Today I bring an introduction, live show experience, and music review of a multi-talented artist whose musical stylings I find lush, fresh and authentic.
I discovered the wonders of Reeve Carney for myself when I finally gave way to my fears and took a peek at the widely successful Showtime television series Penny Dreadful. I found Reeve’s portrayal of the immortal hedonist Dorian Gray extremely spot on, which is saying a lot considering my affinity for the character (check out my much earlier article, The Confessions of Dorian Gray – This World Our Hell.)
As soon as I began Penny Dreadful, I knew I was hooked. So I then proceeded to do what I usually do, which is head over to IMDB to find out more about the actors and the series. Upon reviewing Reeve’s IMDB profile, I was struck to find that along with being an accomplished actor, he was a proficiently studied musician who not only had performed and recorded with his own bands Carney and Reeve Carney and The Revolving Band, but had also headlined as Peter Parker in Broadway’s critically acclaimed musical Spider-Man: Turn Off the Dark, where he worked with U2’s Bono and The Edge. Hmm. So apparently, I’ve been living under a rock.
Intrigued, I began digging into basically everything I could find covering Reeve’s work. I soon discovered he was undergoing a solo music project and the development was fascinating. He was striving to bring to life his heart’s voice, making musical choices that resonated specifically for himself. I recognized it as a true labor of love.
Reeve’s first solo album, Youth is Wasted, has been a long time coming. After three years of Spider-Man in New York and then three seasons filming on the Emerald Isle of Ireland for Penny Dreadful, Reeve’s music continued to be an ongoing process throughout this time. Due to his very busy acting schedule, it was difficult to pencil in time to work with other musicians as well as find available studio time. So Reeve found himself living as a night owl where his music was concerned, constructing piece by piece, each instrument and layer of vocals, the sounds that he alone created. Sounds he initially recorded in a studio which he built himself in his New York apartment. That more than enough validates the labor and the love.
Now, after all this time, his project has come to fruition. In anticipation of his album release, Reeve embarked on a US Summer Tour these past few months, playing venues as a solo artist and sharing live performances of his vision. Much like his approach to this entire project, just him and his instruments. When the opportunity came to be able to hear him perform live in concert, I knew I had to be there.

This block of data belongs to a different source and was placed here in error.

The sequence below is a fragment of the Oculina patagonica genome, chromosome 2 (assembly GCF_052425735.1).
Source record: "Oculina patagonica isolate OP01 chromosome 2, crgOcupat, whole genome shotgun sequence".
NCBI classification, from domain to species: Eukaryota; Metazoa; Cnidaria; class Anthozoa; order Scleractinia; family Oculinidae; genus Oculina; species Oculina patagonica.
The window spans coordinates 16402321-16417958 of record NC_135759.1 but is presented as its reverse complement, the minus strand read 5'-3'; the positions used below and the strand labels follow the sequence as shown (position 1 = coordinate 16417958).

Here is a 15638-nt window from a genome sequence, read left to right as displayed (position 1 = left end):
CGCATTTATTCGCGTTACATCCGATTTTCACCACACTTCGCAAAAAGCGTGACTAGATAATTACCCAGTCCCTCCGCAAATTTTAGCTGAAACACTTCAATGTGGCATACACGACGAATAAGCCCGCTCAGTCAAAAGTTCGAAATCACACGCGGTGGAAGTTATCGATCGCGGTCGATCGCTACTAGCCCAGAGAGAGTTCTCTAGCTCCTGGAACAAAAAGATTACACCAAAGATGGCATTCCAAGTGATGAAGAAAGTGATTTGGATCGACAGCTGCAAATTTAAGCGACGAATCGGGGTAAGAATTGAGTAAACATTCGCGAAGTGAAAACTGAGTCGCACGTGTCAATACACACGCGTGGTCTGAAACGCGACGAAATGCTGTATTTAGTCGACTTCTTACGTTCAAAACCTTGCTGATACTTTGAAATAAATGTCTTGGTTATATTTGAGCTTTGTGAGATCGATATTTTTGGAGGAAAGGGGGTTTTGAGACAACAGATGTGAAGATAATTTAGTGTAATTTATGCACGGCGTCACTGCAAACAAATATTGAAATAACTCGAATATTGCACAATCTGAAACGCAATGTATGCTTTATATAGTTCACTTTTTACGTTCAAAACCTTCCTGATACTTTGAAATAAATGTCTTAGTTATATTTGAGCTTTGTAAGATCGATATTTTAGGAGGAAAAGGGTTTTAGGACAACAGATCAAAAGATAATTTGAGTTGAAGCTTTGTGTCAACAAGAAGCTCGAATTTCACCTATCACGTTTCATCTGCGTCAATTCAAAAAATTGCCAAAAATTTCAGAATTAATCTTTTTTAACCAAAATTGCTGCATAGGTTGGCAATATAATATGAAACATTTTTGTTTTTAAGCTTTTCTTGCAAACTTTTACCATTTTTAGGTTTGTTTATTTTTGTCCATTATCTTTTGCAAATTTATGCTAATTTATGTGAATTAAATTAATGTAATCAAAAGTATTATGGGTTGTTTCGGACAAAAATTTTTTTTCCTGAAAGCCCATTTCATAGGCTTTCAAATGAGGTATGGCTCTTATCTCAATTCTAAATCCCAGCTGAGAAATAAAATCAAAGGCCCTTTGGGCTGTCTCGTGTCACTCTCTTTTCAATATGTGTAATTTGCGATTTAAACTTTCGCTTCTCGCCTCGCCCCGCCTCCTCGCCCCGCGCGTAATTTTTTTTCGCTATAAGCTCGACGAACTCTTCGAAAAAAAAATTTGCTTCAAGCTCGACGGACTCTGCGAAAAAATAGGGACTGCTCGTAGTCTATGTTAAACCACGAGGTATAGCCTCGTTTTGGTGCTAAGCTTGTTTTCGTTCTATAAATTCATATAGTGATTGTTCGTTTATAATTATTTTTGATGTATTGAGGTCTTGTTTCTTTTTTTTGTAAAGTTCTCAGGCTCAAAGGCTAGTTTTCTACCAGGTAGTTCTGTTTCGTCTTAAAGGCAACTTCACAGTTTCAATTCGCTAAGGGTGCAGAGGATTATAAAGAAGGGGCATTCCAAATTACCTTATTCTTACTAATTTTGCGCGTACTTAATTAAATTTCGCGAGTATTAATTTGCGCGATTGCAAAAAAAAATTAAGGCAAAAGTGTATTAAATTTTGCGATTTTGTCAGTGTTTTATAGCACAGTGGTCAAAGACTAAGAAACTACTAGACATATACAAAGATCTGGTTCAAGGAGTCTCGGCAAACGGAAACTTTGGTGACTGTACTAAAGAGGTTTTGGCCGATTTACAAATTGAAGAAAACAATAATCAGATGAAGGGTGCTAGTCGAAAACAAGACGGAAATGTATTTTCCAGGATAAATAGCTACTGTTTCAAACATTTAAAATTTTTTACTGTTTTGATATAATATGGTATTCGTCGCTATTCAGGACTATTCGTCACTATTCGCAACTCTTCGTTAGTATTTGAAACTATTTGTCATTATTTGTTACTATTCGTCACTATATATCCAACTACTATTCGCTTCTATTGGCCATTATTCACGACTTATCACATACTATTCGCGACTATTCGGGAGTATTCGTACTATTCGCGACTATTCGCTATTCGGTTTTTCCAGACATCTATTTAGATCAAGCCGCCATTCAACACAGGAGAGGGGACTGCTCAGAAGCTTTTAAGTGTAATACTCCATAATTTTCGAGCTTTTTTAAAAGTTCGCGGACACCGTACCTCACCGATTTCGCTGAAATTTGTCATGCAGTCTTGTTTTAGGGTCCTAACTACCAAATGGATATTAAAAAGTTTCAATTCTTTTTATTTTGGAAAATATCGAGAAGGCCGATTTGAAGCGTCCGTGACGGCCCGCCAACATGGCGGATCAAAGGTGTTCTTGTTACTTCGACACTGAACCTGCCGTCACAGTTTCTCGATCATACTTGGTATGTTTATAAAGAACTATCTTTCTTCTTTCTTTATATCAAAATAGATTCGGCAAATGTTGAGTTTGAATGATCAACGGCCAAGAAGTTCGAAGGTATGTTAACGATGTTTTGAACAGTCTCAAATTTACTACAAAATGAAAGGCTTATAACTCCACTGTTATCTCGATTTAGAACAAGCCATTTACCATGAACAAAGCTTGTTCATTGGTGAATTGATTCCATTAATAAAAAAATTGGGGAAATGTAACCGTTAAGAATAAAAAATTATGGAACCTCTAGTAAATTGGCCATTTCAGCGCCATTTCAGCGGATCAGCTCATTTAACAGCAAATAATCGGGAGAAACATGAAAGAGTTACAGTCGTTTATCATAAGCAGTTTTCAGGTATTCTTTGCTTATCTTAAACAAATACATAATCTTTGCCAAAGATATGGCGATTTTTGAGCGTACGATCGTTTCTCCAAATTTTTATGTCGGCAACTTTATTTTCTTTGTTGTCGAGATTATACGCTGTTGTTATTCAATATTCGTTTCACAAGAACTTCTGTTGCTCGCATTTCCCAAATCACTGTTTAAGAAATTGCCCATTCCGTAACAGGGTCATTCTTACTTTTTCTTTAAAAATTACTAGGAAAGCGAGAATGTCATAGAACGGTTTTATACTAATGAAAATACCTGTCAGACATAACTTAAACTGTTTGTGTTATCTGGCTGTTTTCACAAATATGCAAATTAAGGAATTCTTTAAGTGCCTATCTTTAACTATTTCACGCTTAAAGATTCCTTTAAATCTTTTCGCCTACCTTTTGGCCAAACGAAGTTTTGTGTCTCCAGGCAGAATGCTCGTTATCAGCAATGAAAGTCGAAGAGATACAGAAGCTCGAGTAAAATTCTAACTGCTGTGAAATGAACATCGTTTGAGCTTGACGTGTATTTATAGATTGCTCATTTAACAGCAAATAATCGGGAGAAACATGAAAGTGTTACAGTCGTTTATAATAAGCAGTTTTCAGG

I met Reeve at his Seattle show. Struck by his genuine affability, I had a feeling this musical experience would be one of not only talented musicianship, but of honest emotion and heartfelt lyrics. His opening song was titled Happiness, and that word was the epitome of what continued for me throughout the show. Each song became a new experience, delving deeper into guitar riffs, keyboard crescendos, and ethereal vocals which then sometimes led into smoky or guttural runs. A tad bit of whimsy was also thrown into the mix as he amazed us all with his talent to produce a kazoo with his mouth from his microphone stand while continuing to play guitar. Another time he reached for a violin bow and created an interesting new vibration to give his music another unique touch.
Interesting tidbit… Did I mention Reeve likes vintage? His keyboard was actually used by The Beatles to record one of their albums. And of course, no music lover can share a love of vintage without having a special place in their hearts for vinyl. In anticipation of his album, Reeve produced three 45 rpms that he made available for the tour. A little album sneak peek as well as an autographed keepsake.
The show ended on a high note as people scurried around to make sure they obtained all the merchandise they had set out to purchase, while Reeve was genuinely happy to autograph and take photos. There really is nothing like a live music venue experience.
When October rolled around and the time finally arrived for Reeve’s album to drop, he surprised everyone by releasing it a week earlier than it’s scheduled date. The release has been met with enthusiastic reviews and swift purchases, of which I heartily joined in! Hearing songs from the earlier live show now presented with layers of Reeve’s voice overlapping multiple instruments, it gives us the true picture of his vision in it’s fullness. With subtle hints of The Beatles, Prince and even some raucous Blues, Reeve’s album runs the gamut with a variety of styles, all the while tying them together with a signature touch that is uniquely attributed to Reeve. The 15 track album is well worth the price for it’s fresh discernment and soulful content. The album is available on iTunes where you may sample each of the tracks. Both Father’s House and Up Above the Weather from the videos shared here are included on the album.
If you are in the Los Angeles area, Reeve will be having an ALBUM RELEASE PARTY at Molly Malones on Monday, October 24. There are still a few limited tickets available. This is also the kick off to his new US FALL TOUR. Dates and tickets are available through his website. If you are looking for some amazing live music, make sure to hit up one of his shows!
One more thing… This week was another milestone for Reeve as The Rocky Horror Picture Show: Let’s Do the Timewarp Again premiered on Fox Network. Somewhere midst his busy schedule he managed to embody the character of Riff Raff and record on the soundtrack. All the amazing sounds are also now available on iTunes!